Connected Conversations | Claire Jones

In between being a full-time mother of three, Dr Claire Jones balances the worlds of biomechanics and mechanical engineering as she explores the tandem of her multidisciplinary research.

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Please tell us a little bit about yourself.

My name is Claire and I’m a researcher and lecturer in biomechanics, jointly appointed across the Adelaide Medical School and the School of Mechanical Engineering at the University of Adelaide. My studies have taken me from the University of Western Australia, Perth, to Leeds, UK, and Vancouver, Canada, but I have been working in Adelaide for the past ten years. 

What was your first area of study and what drew you to this space?

I’m a mechanical engineer and chemist, and I apply fundamental disciplines in the study of orthopaedic and injury biomechanics, with a focus on spinal injury and disease, and neurotrauma. I was drawn to this area as it combines complex mechanics with the workings of the human body, with the ultimate aim to prevent and treat injuries and diseases of the musculoskeletal system. My father was a rehabilitation bioengineer, and I have fond memories of visiting his workplace at the Royal Perth Hospital as a small child. I remember thinking that the orthopaedic implants were amazing, and his personal account of working with his clients was inspiring. 

What are you working on now?

My research is inherently multidisciplinary and widely varied —no two projects are the same, and we rarely work in isolation. Some of our current projects involve understanding how the neck dislocates and fractures during accidents; designing a better manikin neck to train paramedics in spinal immobilisation; developing pre-clinical models of spinal cord injury and brain injury and using them to understand the body’s response with respect to mechanics and neuropathology; testing orthopaedic implants; and evaluating techniques for lifting that reduce spine loading.

What do you love most about working at the University of Adelaide?

I enjoy working with my team of motivated and hardworking students and staff, and our scientific and clinical collaborators, to solve multidisciplinary challenges with real-world implications. In the Adelaide Health and Medical Sciences (AHMS) building, we have built an amazing biomechanics laboratory filled with fantastic apparatus and equipment and, together with the SAHMRI pre-clinical research facility, we have a platform to do great biomechanics research at the University of Adelaide. I also love teaching and supervising undergraduate students in mechanical engineering, health sciences, and medicine, and giving them an insight into biomechanics research.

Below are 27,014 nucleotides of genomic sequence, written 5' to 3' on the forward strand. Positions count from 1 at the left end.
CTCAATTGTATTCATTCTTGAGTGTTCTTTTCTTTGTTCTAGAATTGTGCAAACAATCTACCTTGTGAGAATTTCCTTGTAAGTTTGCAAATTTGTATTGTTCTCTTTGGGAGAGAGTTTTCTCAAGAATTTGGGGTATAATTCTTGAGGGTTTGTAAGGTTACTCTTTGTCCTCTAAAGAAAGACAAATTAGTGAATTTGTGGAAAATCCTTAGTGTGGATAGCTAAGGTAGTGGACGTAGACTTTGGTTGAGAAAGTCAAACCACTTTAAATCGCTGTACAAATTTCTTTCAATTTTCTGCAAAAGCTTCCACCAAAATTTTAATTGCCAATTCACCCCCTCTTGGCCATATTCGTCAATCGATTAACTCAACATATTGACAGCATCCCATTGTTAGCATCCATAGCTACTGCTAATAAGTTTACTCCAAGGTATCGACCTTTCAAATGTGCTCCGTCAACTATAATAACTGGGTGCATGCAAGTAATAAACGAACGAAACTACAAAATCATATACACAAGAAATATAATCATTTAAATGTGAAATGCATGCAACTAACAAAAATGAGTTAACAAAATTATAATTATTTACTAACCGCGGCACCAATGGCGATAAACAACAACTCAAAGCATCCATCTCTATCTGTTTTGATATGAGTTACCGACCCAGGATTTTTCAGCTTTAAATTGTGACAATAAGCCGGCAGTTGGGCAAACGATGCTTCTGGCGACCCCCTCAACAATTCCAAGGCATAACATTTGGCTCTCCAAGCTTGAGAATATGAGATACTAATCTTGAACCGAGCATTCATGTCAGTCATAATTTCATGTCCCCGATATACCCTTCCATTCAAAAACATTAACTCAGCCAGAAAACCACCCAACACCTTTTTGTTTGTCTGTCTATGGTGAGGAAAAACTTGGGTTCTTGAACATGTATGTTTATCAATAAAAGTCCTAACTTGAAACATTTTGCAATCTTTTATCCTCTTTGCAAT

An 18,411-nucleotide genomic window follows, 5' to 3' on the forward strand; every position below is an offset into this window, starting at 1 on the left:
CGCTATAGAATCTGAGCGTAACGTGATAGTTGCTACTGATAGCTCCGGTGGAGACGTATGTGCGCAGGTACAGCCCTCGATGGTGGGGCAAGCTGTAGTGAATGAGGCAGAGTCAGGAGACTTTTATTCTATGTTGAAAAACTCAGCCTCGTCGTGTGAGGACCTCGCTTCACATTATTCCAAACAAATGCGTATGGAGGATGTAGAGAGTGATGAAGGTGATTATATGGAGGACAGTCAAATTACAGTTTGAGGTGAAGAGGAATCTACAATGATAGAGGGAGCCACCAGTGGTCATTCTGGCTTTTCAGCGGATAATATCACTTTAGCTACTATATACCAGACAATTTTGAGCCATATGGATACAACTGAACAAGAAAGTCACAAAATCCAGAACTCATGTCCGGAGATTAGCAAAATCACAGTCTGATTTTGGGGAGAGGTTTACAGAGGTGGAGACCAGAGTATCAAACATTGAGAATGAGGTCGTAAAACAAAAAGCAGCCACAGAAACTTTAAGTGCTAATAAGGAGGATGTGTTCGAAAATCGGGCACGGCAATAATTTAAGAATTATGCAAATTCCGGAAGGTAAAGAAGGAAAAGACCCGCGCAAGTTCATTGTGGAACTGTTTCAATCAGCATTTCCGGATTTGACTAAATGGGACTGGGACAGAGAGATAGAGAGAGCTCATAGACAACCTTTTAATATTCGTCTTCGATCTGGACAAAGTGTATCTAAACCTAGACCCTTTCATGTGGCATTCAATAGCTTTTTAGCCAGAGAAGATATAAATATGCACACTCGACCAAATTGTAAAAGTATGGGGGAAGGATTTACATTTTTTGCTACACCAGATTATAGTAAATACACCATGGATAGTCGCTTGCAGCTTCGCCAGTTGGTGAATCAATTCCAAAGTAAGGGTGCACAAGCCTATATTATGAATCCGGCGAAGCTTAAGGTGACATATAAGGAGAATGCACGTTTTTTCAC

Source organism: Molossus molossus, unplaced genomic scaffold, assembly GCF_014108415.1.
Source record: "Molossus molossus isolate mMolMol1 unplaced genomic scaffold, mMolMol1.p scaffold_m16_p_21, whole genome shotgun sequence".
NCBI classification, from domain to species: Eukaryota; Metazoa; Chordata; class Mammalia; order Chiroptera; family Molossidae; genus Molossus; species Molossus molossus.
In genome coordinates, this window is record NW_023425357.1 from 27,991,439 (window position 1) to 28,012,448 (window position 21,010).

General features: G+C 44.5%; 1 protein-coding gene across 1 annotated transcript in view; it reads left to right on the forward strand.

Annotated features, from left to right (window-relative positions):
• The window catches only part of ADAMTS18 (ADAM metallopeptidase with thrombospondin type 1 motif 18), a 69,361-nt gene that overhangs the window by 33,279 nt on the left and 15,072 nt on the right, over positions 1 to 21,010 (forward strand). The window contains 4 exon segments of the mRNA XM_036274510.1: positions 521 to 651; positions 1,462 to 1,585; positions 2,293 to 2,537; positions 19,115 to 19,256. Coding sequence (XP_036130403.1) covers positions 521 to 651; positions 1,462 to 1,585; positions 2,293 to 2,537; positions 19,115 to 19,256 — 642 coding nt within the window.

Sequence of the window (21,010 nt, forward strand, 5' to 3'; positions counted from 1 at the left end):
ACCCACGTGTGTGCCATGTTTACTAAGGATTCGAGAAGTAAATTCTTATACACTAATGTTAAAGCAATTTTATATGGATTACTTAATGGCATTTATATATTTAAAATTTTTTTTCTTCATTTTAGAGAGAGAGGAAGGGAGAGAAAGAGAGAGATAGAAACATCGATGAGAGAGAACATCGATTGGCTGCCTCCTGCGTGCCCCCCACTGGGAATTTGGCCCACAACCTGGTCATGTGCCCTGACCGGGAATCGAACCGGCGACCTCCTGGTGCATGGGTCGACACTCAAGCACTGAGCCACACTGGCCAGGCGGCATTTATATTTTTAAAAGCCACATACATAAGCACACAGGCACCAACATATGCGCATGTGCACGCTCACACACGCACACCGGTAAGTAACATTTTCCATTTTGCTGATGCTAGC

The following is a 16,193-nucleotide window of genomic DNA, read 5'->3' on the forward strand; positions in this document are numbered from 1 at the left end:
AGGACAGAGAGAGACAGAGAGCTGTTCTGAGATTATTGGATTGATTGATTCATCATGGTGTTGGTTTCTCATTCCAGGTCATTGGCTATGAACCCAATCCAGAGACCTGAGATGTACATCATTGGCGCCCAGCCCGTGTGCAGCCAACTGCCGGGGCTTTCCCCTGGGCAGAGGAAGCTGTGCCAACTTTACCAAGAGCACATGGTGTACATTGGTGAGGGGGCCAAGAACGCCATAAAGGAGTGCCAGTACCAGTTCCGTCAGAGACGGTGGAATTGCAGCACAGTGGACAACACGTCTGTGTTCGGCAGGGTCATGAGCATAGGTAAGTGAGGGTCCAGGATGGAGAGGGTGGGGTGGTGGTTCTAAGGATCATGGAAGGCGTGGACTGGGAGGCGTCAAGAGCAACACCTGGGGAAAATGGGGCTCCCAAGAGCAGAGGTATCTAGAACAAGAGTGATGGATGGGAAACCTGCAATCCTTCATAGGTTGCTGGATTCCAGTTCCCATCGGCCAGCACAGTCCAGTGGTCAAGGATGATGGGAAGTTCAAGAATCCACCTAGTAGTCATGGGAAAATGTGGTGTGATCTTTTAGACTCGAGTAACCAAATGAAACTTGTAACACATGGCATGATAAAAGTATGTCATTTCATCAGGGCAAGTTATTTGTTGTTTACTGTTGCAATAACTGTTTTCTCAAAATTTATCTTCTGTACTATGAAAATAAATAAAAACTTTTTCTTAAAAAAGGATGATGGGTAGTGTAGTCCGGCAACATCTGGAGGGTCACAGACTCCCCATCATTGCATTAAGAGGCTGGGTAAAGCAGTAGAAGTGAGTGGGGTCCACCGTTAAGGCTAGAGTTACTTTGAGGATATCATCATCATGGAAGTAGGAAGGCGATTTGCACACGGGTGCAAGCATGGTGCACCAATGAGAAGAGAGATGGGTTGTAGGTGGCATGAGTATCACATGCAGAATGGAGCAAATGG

Why would you encourage some to pursue a career in health?

There are so many ways to pursue a career related to health, so many fundamental disciplines have a role to play in all aspects of improving health care and injury prevention. Health care delivery, health and medical, research and medical technology development can make a huge impact on individuals, families and society as a whole. 

What do you do in your spare time?

With three kids under five and a double-academic household, ‘spare time’ is not in my vocabulary! 

What are your hopes for 2021?

To continue to grow my research group and give my research students a memorable graduate experience, to expand and develop my teaching roles across the health and medical sciences and engineering faculties, to continue to build stronger bridges between medicine and mechanical engineering in undergraduate teaching and postgraduate research… and to finally submit all of those papers that are partway finished.

Name three things you won’t forget about the past year…

  • Successfully completing our first study with Australia’s only pre-clinical model of spinal cord injury that was developed in Adelaide.
  • Finding solutions to our many challenges in the biomechanics laboratory with my PhD and Honours students and my talented postdoctoral and research technician.
  • Welcoming our third child, and first daughter, into the world.
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